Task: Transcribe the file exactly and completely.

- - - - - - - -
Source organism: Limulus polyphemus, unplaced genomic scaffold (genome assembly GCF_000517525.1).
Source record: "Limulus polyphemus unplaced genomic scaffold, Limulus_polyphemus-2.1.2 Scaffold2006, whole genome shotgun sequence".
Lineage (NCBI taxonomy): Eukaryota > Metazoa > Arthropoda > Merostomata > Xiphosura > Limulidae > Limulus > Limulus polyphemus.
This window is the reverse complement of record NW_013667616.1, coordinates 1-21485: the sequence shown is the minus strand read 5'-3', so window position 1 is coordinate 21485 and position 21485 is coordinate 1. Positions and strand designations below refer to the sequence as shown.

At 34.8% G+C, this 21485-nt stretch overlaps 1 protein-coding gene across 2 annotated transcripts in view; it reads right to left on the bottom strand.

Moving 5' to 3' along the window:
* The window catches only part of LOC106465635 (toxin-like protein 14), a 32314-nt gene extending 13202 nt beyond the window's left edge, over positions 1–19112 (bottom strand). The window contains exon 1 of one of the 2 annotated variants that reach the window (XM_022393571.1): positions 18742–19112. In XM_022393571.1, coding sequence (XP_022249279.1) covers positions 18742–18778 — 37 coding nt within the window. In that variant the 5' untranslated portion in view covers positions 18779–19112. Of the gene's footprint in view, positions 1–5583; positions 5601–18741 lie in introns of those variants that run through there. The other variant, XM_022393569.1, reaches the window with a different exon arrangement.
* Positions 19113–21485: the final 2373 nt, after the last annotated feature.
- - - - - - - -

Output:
Source organism: Limulus polyphemus, unplaced genomic scaffold (genome assembly GCF_000517525.1).
Source record: "Limulus polyphemus unplaced genomic scaffold, Limulus_polyphemus-2.1.2 Scaffold2006, whole genome shotgun sequence".
Lineage (NCBI taxonomy): Eukaryota > Metazoa > Arthropoda > Merostomata > Xiphosura > Limulidae > Limulus > Limulus polyphemus.
This window is the reverse complement of record NW_013667616.1, coordinates 1-21485: the sequence shown is the minus strand read 5'-3', so window position 1 is coordinate 21485 and position 21485 is coordinate 1. Positions and strand designations below refer to the sequence as shown.

At 34.8% G+C, this 21485-nt stretch overlaps 1 protein-coding gene across 2 annotated transcripts in view; it reads right to left on the bottom strand.

Moving 5' to 3' along the window:
* The window catches only part of LOC106465635 (toxin-like protein 14), a 32314-nt gene extending 13202 nt beyond the window's left edge, over positions 1–19112 (bottom strand). The window contains exon 1 of one of the 2 annotated variants that reach the window (XM_022393571.1): positions 18742–19112. In XM_022393571.1, coding sequence (XP_022249279.1) covers positions 18742–18778 — 37 coding nt within the window. In that variant the 5' untranslated portion in view covers positions 18779–19112. Of the gene's footprint in view, positions 1–5583; positions 5601–18741 lie in introns of those variants that run through there. The other variant, XM_022393569.1, reaches the window with a different exon arrangement.
* Positions 19113–21485: the final 2373 nt, after the last annotated feature.